Dark Reading is part of the Informa Tech Division of Informa PLC

This site is operated by a business or businesses owned by Informa PLC and all copyright resides with them.Informa PLC's registered office is 5 Howick Place, London SW1P 1WG. Registered in England and Wales. Number 8860726.

Perimeter

6/24/2011
01:51 PM
Rob Enderle
Rob Enderle
Commentary
50%
50%

Are LulzSec, Anonymous The Pissed-Off Canary In The Coal Mine?

LulzSec and Anonymous could be doing the world a favor by showcasing weak systems, and their actions suggest these systems and others like them could have been compromised for months by those wanting to do harm

I just finished a book titled "Robopocalypse," written by a Ph.D. in robotics, that I hope is far-fetched but accurately points out the problems with massive device connectivity. Those problems have to do with just how quickly hostile code can propagate -- how skills regarding how to break into systems and knowledge about poorly protected systems can spread. In the book there are obvious signs that a major problem is being ignored and, as a result, really bad things can happen.

For months prior to the Sony breach, the Web was alive with how vulnerable Sony was; given how many entities were breached after Sony, many of them government institutions, Sony was hardly alone. It makes me wonder how many breaches we don’t know about are being made by people who, rather than making a protest or a point, want to secretly steal stuff.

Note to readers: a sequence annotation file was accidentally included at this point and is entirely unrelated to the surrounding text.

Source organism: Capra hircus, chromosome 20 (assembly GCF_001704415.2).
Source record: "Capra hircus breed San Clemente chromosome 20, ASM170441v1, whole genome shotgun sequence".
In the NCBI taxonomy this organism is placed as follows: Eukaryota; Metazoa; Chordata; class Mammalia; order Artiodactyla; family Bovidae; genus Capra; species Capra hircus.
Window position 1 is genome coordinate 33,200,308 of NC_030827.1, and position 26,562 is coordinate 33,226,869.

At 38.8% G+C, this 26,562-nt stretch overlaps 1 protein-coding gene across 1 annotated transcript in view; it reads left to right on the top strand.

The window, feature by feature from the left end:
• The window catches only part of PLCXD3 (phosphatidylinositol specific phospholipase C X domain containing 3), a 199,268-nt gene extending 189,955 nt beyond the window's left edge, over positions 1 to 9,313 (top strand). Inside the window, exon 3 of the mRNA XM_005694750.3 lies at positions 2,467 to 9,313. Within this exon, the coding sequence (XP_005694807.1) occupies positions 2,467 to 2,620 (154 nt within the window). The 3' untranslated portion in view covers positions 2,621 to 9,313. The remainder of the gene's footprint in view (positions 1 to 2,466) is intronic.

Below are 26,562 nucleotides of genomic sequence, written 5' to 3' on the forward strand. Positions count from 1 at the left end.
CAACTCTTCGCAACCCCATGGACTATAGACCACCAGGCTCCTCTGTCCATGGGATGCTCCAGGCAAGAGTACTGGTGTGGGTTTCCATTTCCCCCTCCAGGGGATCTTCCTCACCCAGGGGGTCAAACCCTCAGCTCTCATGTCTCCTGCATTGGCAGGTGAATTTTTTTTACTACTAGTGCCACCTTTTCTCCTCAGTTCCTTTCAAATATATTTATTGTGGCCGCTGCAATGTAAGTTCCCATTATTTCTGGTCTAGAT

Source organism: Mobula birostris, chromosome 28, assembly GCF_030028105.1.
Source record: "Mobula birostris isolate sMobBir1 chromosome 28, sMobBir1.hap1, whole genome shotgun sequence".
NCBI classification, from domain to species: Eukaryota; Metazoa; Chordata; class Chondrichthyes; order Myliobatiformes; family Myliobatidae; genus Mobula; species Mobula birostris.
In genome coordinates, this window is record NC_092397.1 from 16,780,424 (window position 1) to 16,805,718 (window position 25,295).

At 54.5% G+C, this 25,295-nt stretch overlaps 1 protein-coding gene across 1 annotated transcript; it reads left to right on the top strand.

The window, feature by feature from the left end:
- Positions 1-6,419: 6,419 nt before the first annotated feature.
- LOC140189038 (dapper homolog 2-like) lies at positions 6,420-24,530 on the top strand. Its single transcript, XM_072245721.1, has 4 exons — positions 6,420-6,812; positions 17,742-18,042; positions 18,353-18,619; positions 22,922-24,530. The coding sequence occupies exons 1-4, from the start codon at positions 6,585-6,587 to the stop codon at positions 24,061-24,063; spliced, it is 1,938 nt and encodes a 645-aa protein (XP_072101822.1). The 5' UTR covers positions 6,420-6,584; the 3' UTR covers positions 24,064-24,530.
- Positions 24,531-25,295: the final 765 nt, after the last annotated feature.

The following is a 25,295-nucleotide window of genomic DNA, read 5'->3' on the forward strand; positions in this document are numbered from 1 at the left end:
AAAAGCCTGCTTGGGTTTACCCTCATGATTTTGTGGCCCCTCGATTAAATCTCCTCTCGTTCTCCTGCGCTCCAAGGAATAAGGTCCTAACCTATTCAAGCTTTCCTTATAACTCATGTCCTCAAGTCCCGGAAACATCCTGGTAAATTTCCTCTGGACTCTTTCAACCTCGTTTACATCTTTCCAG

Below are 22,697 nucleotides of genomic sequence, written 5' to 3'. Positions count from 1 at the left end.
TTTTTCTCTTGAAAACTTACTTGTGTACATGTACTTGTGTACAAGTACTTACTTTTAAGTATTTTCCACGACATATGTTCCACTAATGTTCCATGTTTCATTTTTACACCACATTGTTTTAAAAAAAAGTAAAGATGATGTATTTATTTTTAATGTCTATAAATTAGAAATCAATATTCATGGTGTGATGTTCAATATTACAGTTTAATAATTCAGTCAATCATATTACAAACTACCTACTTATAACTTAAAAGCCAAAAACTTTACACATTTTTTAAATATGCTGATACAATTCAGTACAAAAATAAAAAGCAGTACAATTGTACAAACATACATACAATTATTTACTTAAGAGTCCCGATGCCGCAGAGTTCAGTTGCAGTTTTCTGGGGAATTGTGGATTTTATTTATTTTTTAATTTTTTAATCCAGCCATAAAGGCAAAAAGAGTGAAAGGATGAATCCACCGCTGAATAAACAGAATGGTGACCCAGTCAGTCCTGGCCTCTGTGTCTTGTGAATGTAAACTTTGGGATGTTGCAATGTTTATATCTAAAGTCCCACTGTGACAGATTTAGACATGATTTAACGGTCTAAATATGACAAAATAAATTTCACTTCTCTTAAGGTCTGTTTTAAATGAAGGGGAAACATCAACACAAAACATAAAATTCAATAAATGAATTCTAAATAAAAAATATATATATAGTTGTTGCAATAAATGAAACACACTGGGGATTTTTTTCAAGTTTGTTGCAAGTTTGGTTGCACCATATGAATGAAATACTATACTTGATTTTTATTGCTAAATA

In short, LulzSec and Anonymous, and perhaps partially intentionally, are playing the role of a canary in a coal mine, and rubbing our face in the fact we aren’t secure enough and our stuff is being stolen.

This became crystal clear to me a few months ago when my wife and I bought a used Ford Explorer SUV. This purchase was a surprise because we had no idea we’d done it. Someone had used both of our corporate cards to buy the truck. Problem is, she almost never uses her card, which means it is likely the card company, in this case, Citibank, was hacked.

But there was no report, no notification: We just saw two big charges show up on our bill for a truck. Interestingly, when we called the firm that validated the cards, it was located in the same building as the dealership that sold the car. I’m thinking that wasn’t a coincidence.

The charges were taken off of my card, but I wondered how much of the credit card theft that is going on that the card companies are writing off is coming from breaches in their own systems that aren’t being caught.

Thieves, if they are successful (I used to be a Sheriff -- yes, who knew?), learn that it is best to steal things that folks won’t miss. That way you can fence them without concern for the fact that a law enforcement agency is looking for what was stolen. If you are stealing financial information like credit cards, the same rule applies because if people know you’ve taken the numbers and identifying information, they’ll close their accounts and you won’t have anything to sell or use.

Comparing Anonymous and LulzSec to real cybercriminals is also kind of like comparing male and female mosquitoes. I’m building a vacation home in Sanctuary Belize, and you quickly learn that the female mosquitoes that suck blood are quiet, and the male mosquitoes that don’t make lots of noise. So if you hear buzzing, you are OK, but if it gets quiet ...

Seriously, these breaches are showcasing an appalling lack of strong security and suggesting there may have been undiscovered thefts going on at these agencies and companies for years.